James Pethokoukis

Politics and policy from inside Washington

More on the Obama bank tax

Jan 13, 2010 19:07 UTC

My pal John Carney takes a crack at it:

1) Let’s start with the idea that we’re going to tax banks based on “riskiness.” How on earth do we expect the government to assess this? The government has an absolutely awful track record when it comes to assessing risk. Before the crisis, regulators put in place mandatory capital requirements that they believed were “risk weighted.” The result was the massive over-indulgence in risky mortgage backed securities that almost destroyed the financial system. A risk tax would just result in new pressure for banks to adopt the regulatory view of risk. No thanks.

2) The other idea floating around is that the tax would be levied on “bank profits.” That means the government would wind up in the same position as shareholders pushing for short-term gains

3) More importantly, there is no indication that the government has a way of evaluating the proper size of banks. This means that a tax on size will likely encourage banks to be too big or too small.

COMMENT

Until America gets over this silly populist fever, bad legislation will be forthcoming. Pray it doesn’t cause too much damage.

Posted by gotthardbahn | Report as abusive

Here comes Sarah Palin and the anti-Wall Street GOP

Nov 20, 2009 17:08 UTC

Don’t interpret passage of the watered-down Kanjorski amendment as the peak of the “break up the banks” movement. It may be about to get some new allies on the right, folks tired of Big Government, Big Money and crony capitalism.

For the moment, though, it was arguably the best that Representative Paul Kanjorski, a Pennsylvania Democrat, could have gotten through the House Financial Services Committee. All the committee Republicans and even some of the Democrats voted against it. And even in its much-diminished state, the Kanjorksi amendment would likely be weakened further in the Senate. At the same time, the Obama administration seems little interested in such pre-emptive powers.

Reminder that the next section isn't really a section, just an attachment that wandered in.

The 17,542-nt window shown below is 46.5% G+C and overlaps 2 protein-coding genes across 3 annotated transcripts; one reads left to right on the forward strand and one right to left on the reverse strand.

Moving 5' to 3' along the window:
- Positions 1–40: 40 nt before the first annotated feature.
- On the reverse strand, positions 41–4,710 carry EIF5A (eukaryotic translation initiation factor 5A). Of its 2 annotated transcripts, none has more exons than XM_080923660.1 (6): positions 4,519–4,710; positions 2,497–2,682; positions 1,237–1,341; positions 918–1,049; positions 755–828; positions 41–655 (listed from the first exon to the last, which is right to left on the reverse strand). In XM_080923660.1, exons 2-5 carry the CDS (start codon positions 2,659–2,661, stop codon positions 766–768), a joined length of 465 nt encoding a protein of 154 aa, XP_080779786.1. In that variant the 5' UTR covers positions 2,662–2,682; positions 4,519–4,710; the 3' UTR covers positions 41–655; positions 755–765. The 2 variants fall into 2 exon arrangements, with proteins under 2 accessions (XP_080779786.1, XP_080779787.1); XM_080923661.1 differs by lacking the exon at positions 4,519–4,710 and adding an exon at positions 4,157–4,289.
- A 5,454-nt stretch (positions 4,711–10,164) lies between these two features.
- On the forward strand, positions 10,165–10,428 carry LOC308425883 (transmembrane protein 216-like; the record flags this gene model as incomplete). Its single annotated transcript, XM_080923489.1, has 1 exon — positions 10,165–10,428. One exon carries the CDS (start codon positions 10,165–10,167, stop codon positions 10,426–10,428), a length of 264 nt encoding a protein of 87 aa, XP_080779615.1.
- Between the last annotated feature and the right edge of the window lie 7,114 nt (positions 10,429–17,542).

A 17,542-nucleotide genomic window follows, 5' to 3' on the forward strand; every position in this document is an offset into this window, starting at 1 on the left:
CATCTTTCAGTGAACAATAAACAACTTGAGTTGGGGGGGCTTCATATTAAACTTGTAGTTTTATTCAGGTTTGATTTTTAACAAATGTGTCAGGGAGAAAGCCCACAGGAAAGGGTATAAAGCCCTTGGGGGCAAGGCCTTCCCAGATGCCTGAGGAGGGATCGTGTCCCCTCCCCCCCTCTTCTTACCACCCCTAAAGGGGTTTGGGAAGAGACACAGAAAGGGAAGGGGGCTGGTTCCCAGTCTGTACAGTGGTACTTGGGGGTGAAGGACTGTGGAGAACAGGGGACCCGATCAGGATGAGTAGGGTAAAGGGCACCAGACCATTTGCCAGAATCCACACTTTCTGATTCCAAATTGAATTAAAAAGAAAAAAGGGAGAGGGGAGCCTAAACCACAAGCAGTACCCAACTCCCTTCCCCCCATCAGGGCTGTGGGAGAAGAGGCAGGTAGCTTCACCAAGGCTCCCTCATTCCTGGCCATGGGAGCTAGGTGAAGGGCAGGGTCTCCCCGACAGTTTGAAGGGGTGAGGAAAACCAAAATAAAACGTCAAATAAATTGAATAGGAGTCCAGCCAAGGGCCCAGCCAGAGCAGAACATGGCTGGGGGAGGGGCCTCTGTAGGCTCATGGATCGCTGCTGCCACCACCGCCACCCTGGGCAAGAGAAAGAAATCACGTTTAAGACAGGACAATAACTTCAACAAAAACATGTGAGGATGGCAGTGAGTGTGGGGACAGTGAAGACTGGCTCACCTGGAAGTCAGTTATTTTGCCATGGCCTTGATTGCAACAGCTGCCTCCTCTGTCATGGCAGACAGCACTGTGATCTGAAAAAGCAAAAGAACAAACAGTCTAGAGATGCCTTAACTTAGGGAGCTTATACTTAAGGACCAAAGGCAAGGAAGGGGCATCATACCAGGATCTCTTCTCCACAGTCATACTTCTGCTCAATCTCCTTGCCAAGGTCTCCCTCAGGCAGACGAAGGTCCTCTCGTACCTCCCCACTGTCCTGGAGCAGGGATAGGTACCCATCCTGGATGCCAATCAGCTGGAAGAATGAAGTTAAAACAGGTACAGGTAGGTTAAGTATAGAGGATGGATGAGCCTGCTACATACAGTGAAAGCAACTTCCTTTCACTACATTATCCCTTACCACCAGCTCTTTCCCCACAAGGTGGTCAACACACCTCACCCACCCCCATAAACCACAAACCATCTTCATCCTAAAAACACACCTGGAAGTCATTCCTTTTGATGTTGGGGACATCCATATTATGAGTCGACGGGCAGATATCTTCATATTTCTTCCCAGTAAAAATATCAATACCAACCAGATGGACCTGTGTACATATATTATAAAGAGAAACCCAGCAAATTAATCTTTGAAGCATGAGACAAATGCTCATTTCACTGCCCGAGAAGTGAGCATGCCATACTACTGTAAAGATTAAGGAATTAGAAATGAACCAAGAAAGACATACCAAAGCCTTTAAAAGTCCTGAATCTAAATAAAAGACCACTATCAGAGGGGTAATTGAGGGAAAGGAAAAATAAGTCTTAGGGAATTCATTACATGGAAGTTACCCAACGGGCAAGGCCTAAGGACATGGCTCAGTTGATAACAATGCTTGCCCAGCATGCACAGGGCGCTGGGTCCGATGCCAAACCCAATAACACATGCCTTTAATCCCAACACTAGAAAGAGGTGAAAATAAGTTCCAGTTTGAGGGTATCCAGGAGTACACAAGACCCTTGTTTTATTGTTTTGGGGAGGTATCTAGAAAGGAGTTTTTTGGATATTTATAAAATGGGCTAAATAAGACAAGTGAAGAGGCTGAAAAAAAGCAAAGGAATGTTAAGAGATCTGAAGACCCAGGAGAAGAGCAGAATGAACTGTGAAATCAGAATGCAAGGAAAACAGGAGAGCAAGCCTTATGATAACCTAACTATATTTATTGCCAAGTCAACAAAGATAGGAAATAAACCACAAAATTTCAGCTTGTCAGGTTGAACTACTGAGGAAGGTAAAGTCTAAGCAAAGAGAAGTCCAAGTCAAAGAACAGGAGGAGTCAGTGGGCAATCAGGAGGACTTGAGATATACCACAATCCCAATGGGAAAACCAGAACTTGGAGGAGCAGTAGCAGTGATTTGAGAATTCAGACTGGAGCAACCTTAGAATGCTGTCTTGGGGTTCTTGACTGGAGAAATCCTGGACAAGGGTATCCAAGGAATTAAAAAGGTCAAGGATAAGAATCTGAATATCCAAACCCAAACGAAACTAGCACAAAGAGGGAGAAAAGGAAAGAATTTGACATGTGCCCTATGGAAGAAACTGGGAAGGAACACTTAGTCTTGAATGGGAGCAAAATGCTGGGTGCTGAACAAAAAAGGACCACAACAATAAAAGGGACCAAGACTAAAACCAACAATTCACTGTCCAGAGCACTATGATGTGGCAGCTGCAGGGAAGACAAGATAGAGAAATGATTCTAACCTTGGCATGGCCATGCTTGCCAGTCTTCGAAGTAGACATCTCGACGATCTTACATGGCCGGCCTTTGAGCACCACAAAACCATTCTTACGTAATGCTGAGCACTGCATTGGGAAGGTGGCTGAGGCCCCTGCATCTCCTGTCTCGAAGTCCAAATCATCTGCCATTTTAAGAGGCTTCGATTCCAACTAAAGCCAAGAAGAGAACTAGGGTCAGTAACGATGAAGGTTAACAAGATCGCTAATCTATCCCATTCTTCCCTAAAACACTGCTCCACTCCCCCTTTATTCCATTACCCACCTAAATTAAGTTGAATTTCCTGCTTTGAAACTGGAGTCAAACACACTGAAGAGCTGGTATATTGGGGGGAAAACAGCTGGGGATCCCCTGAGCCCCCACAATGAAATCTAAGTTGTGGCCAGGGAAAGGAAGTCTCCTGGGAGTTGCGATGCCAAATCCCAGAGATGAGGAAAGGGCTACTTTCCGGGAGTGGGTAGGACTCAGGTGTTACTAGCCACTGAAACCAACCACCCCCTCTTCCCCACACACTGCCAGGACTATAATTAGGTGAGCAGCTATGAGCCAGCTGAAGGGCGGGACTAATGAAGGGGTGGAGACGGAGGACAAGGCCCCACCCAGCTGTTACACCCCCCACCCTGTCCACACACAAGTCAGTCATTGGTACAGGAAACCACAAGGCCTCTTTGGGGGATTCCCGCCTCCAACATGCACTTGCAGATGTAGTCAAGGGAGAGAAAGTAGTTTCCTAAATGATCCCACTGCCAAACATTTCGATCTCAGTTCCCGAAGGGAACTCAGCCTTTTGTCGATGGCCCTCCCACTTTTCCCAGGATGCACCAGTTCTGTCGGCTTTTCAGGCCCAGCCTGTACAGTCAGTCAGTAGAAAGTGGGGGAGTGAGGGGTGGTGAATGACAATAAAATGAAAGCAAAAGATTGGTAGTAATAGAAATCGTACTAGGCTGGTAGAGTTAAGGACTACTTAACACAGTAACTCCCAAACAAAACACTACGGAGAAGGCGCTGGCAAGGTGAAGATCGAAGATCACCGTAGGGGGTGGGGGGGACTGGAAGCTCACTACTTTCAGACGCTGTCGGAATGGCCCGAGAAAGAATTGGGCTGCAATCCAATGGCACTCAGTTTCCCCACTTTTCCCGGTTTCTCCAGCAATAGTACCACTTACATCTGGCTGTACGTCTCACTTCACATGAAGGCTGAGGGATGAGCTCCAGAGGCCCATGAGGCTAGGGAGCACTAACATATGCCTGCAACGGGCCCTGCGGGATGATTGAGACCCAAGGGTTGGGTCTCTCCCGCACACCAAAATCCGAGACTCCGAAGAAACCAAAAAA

Wall Street, however, is hardly getting any more popular with Main Street. The Goldman Sachs Apology Tour is evidence of that. And there are mid-term elections in less than a year. Republican candidates will probably do well as high unemployment continues to drive voter anger at incumbents. As Gallup diplomatically puts it, “Republicans seem well-positioned to win back some of their congressional losses in 2006 and 2008.”  More accurately, fear of losing the House is now running high among congressional Dems.

And all those new Republicans are likely to be infused with the ethos of the Tea Party movement: anti-TARP, anti-Fed (the House GOP is already there on this), anti-bailouts and anti-Wall Street. It could be a group of newcomers, as John McCain recently said, that is populist, protectionist when it comes to China and the yuan and pro-financial regulation.

Sarah Palin could be a harbinger. Although she diligently promotes the wonder-working power of Reaganomics in her autobiography, she also warns about “the return of corporatism – government collusion and co-option of big business.”